I learned lots this week, SS, including that if I had money to invest I would put it all into guar bean stocks… Well, maybe I’d diversify: half in guar beans and half in Jack-and-the-Beanstalks magic beans.
    LL


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    1. Guar gum is also used in lots of commercial milkshake recipes. (OK, make that "milk"shake.) Cf, There Will Be Blood.

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    2. Thanks for reading, LL and Jan. This one took me longer. . . Working with the kids on Fridays provides such a great arena (Spanish for sandstone!) for thinking about the bigger picture.

      Jan, the milkshake analogy works so perfectly for fracking, especially for horizontal drilling. And fits in well with the ice cream and caramel dioxide! Just watched the clip from There Will Be Blood; so now I know where that originated.

      I made cranberry sauce for a holiday party this weekend. Those berries could give guar beans a run for their money as to gelling properties. If we do continue fracking, the cocktail/milkshake ingredients ought to be listed and available.

      We haven't been talking much about nuclear lately, have we, LL? Maybe fracking is just a plot to divert our attention. . .Off to invest in magic beans and revel in our temperatures above freezing!

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    3. SS,
      Sure, sure, you Coloradans revel in climbing above zero Celsius; in Minnesota we’d be happy to climb above zero Fahrenheit.
      LL


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    4. We did have a whole week of Arctic Blast, LL, here in CO. . . My daughter hasn't taken off her neck warmer for awhile in MN, though. Bundle up by the fire with a good book. A recommendation? (it's on my list): The Dinosaur Feather by S. J. Gazan, a novel about a group of scientists working on dinosaur evolution and involving an intriguing murder. . .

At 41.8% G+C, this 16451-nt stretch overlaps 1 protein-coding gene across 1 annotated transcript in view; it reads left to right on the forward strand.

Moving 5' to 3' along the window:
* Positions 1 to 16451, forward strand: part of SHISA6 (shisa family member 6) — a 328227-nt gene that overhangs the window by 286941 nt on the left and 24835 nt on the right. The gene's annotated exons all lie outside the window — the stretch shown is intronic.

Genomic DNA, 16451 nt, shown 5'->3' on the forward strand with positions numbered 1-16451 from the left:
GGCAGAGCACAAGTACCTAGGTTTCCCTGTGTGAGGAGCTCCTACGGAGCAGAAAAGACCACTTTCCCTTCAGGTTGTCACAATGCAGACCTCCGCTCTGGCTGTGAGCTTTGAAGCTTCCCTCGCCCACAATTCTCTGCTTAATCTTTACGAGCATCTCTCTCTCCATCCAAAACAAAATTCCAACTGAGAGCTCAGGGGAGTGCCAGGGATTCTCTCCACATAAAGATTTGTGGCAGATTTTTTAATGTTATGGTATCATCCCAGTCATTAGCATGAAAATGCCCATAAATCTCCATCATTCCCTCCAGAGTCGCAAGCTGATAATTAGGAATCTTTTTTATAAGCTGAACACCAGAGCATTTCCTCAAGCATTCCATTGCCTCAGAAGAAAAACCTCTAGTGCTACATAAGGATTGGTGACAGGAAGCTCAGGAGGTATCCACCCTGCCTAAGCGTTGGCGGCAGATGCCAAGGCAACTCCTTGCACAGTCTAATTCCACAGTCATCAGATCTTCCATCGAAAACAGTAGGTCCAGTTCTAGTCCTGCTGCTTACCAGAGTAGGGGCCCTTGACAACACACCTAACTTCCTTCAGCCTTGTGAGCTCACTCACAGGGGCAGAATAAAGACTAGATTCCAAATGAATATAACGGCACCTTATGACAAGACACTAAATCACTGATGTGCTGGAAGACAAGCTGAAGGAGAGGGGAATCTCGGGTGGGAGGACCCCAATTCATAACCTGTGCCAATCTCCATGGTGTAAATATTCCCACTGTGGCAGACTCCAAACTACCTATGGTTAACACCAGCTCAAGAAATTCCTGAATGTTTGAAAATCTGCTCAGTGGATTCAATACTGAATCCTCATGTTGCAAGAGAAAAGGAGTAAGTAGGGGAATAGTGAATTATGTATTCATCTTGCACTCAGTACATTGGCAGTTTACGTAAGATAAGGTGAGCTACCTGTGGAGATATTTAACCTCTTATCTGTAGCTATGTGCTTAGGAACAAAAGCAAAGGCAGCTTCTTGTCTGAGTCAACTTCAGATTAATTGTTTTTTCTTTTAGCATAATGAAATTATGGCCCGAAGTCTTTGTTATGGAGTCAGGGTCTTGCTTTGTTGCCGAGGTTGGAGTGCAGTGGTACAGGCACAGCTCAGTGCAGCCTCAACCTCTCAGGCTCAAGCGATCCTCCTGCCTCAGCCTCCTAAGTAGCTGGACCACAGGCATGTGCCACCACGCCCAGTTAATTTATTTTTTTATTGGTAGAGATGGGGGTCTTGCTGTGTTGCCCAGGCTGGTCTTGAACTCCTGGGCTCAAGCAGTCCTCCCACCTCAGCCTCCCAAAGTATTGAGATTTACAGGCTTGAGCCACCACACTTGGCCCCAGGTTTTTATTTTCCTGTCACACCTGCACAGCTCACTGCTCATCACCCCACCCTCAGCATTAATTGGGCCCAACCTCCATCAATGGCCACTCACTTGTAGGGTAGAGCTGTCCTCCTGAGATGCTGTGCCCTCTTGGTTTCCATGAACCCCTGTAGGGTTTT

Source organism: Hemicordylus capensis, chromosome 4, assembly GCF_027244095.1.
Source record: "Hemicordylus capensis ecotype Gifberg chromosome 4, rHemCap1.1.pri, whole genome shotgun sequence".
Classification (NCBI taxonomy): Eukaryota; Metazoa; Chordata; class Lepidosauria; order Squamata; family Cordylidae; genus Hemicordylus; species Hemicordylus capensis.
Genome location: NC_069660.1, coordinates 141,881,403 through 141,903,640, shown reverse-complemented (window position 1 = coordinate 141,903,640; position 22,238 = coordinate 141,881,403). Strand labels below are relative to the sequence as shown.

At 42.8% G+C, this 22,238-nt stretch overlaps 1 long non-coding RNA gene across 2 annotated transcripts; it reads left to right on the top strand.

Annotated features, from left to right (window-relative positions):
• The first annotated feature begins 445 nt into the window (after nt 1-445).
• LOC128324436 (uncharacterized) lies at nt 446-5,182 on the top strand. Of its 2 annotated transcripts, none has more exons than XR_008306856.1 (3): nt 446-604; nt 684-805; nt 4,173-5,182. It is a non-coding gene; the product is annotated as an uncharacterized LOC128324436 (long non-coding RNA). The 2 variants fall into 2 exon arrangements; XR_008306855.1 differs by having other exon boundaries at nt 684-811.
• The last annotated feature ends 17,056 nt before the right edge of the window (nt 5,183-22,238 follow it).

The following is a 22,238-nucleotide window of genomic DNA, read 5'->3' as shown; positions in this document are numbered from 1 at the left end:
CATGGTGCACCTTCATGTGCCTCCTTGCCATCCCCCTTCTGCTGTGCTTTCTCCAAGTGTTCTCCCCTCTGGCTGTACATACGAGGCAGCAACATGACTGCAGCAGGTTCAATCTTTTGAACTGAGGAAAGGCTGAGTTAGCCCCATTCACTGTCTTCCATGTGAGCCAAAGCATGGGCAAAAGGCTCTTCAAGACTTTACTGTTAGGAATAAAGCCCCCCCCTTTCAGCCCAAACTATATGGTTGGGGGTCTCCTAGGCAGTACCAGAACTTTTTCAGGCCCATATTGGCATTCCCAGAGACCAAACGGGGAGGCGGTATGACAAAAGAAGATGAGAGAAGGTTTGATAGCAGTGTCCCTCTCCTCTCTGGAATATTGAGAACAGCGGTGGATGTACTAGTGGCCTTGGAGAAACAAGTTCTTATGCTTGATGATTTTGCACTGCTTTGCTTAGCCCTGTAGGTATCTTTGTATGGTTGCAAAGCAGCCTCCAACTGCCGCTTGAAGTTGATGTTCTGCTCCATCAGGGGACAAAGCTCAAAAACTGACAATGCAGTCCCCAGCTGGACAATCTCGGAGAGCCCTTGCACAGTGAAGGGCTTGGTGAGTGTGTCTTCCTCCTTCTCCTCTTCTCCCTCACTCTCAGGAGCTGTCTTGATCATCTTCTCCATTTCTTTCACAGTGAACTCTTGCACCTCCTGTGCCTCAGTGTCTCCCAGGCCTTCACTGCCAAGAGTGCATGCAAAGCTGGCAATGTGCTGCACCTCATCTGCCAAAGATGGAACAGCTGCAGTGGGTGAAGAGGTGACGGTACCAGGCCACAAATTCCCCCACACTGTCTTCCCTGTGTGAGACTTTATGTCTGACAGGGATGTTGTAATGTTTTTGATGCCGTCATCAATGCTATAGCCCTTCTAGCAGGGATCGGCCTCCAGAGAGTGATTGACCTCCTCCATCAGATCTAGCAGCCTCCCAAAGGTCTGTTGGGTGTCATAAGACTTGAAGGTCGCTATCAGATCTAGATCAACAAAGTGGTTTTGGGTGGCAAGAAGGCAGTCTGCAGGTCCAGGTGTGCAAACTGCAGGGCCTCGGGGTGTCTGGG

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  4. It seems to me that the issue for nuclear power is the same one that's been unresolved from the beginning: how do you assure the security of the radioactive waste for much further into the future than our civilization's been around? Clearly, leaving it around in pools near reactors isn't going to cut it.

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    1. Absolutely! And how do you get the Feds to heed reports/suggestions made in 1994 by Geographic Information Systems (GIS) modelers and geologists to not consider Yucca Mountain, NV, as a nuclear waste repository?! The extensive faulting observed and modeled in the ignimbrites at Yucca make it a terrible place to store nuclear wastes.

      I really hope they never use Yucca Mountain. But what a waste of time and money to study it, build it, and then not use it:

      http://www.forbes.com/sites/kensilverstein/2013/08/24/nuclear-waste-will-never-be-laid-to-rest-at-yucca-mountain/

      Said "Yuck!" to Yucca almost 20 years ago!






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  5. What I'm really waiting for (besides jet packs; we're still 13 years beyond the promised delivery date on those, right?) is for someone to figure out where Pons and Fleischmann went wrong, and get my home cold fusion unit shipped to me.